Duma Key – By Stephen King
Book Report By Vincent
And I can knock out one more Stephen King Book from the list. I’d been meaning to read Duma Key for awhile and I lucked out with finding a hardcover for a buck at Half Price Books, which isn’t entirely unusual there. Stephen King books are a dime a dozen at most used book stores (almost literally). I guess it’s the one advantage to trying to read all of an author’s works when they’re so readily available. Now let’s get to the report!
Duma Key’s protagonist is Edgar Freemantle, the owner of a successful construction company, who is recovering from a life threatening accident that cost him his arm. The novel follows his recovery to the point where he decides to take up painting and move to a Duma Key, a small island off the coast of Florida. As he recovers and paints some sort of mysterious force seems to be guiding his painting, but you could probably have guessed that, being a Stephen King novel and all.
Since this is a much later King work (published in 2008) I was a little nervous, because I tend to not particularly enjoy the newest stuff as much. I hate to be that guy, but I am. I was even more apprehensive, because there are some similarities between this and another King book, Bag of Bones. Both novels feature an artistic man who has lost a wife (one to death and one to divorce), they both go to a retreat in order to find themselves, both have rich old people popping into their lives, and they both have otherworldly elements enter their lives. The main difference between the two is that the non-fantastic parts of the story are written in such a way that you really care about Edgar, which drives you to keep reading even before the horror elements come in.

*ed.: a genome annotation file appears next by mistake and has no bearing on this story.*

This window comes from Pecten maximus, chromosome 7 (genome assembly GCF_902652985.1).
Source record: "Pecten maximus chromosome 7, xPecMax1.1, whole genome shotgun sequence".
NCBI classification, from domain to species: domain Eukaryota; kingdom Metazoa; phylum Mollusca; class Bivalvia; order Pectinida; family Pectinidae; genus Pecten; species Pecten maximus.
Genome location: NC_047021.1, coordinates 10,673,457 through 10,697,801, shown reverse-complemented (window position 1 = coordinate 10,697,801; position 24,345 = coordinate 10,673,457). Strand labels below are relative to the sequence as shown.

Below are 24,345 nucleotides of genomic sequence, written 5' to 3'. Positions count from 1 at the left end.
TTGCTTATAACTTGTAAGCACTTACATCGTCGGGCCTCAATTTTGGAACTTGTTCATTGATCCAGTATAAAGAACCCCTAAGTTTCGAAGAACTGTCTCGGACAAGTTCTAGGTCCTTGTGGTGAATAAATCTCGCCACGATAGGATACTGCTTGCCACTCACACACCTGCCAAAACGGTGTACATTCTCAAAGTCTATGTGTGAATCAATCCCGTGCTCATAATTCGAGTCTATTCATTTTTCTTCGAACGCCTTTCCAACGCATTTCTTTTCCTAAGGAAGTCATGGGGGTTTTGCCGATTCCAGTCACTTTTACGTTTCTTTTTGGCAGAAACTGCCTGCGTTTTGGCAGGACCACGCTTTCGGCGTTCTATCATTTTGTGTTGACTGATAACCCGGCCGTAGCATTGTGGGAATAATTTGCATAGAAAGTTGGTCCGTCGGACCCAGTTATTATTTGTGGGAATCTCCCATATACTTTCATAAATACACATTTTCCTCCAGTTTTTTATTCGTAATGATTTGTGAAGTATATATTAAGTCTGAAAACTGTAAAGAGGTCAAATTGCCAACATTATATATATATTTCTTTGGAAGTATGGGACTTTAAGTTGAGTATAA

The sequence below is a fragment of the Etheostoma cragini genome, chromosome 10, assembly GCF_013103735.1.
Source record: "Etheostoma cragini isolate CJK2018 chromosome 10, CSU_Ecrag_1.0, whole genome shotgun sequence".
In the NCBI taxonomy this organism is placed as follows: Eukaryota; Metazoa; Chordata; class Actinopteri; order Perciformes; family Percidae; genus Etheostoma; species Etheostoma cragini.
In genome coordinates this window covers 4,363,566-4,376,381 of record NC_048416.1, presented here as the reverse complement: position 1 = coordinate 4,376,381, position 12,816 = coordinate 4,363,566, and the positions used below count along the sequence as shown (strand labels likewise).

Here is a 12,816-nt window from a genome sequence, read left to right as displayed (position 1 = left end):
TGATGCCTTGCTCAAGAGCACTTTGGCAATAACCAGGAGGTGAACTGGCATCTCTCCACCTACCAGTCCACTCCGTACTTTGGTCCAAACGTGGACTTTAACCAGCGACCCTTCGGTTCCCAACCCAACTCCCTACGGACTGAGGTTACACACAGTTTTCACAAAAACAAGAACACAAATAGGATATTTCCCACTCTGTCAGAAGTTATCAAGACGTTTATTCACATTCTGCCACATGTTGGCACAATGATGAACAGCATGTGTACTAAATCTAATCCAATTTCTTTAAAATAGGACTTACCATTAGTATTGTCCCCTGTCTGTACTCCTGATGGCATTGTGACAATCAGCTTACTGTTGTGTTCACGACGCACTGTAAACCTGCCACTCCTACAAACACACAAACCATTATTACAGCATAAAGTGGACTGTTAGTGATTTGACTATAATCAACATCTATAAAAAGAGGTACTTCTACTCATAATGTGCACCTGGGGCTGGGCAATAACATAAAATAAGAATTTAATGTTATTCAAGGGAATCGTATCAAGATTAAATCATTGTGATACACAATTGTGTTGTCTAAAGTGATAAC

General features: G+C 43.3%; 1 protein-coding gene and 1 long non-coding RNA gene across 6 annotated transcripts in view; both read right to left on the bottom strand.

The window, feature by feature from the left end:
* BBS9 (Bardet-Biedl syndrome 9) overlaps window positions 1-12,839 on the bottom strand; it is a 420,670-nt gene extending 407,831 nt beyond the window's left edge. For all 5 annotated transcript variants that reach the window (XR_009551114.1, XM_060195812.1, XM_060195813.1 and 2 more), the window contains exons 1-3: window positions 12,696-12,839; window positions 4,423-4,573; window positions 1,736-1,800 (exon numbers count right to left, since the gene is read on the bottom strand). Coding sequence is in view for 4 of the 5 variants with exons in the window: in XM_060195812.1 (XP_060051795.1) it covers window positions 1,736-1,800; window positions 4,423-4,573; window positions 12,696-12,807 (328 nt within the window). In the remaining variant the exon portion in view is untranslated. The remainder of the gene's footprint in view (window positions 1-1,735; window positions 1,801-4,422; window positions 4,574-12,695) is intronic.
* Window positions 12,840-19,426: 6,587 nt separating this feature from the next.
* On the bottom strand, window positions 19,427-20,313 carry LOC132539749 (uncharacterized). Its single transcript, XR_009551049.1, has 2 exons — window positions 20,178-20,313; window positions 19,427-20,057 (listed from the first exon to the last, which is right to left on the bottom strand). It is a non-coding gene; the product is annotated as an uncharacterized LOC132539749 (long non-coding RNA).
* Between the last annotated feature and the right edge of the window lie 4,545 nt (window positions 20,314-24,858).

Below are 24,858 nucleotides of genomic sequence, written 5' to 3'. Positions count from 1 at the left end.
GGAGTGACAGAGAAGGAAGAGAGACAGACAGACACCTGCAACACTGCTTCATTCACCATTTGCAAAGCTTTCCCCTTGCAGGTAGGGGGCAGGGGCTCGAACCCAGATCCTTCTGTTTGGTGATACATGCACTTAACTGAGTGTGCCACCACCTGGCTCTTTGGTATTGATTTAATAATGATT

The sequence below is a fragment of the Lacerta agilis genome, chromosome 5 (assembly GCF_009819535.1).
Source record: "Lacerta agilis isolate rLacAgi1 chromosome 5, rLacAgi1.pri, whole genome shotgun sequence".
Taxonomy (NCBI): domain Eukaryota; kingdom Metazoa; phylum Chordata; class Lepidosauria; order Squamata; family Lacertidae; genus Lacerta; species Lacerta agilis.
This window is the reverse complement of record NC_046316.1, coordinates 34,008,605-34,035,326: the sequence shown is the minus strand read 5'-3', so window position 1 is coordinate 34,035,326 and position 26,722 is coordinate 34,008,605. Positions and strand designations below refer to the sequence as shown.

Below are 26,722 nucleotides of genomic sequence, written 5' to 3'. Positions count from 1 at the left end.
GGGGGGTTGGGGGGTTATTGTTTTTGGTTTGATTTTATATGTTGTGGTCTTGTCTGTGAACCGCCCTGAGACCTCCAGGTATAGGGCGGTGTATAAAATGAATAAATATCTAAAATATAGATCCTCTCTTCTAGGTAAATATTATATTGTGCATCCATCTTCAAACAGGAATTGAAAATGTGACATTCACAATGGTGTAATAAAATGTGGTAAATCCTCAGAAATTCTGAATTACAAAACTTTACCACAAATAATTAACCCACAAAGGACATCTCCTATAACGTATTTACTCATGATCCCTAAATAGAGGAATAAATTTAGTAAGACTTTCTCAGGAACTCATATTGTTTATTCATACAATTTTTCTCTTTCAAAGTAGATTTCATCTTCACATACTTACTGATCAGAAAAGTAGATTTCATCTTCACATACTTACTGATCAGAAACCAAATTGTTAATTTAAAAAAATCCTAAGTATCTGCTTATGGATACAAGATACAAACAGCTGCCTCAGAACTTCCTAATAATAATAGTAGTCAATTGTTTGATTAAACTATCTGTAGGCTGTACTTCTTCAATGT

By the time everything shakes out, it’s back to the same old, same old thing you find in many of other works by King. I’m not going to give anything away, but there’s nothing completely shocking going on. The most surprising thing was that the body count for the heroes was fairly low.
I don’t necessarily blame King for not being able to sustain my level of interest until the very end. Much of the magic of this kind of story for me is the mystery. Once the fantastic becomes more concrete and you start getting answers, a lot of the magic kind of boils away. King does an okay job of job of keeping the intensity of the threat though.
Since my Mom reads a lot of Stephen King books, I figured I’d find out what she thought about Duma Key. She basically said, “I didn’t quite get some of the parts. It was good, but I still didn’t quite understand it.” I asked here what she meant and aside from having read it along time ago, she didn’t quite get where the monsters in the novel came from. It made me think about it and I kind of understood what she was saying. SPOILERS: So there’s this death boat that took some of the family. Are only the family members on the death boat? Why weren’t there other undead sailors? And what’s the purpose of the death boat? What was the goal of the evil demon woman? To take over the world? Just be evil? It’s not like it’s vague to keep it mysterious, it’s vague to the point that it just feels like holes that aren’t filled in. In the end I guess it doesn’t really matter, but little things like this do kind of keep you from fully enjoying the work.
Overall I found it worth the time to take a trip to Duma Key. While not one of the best King books I’ve ever read, it was certainly entertaining.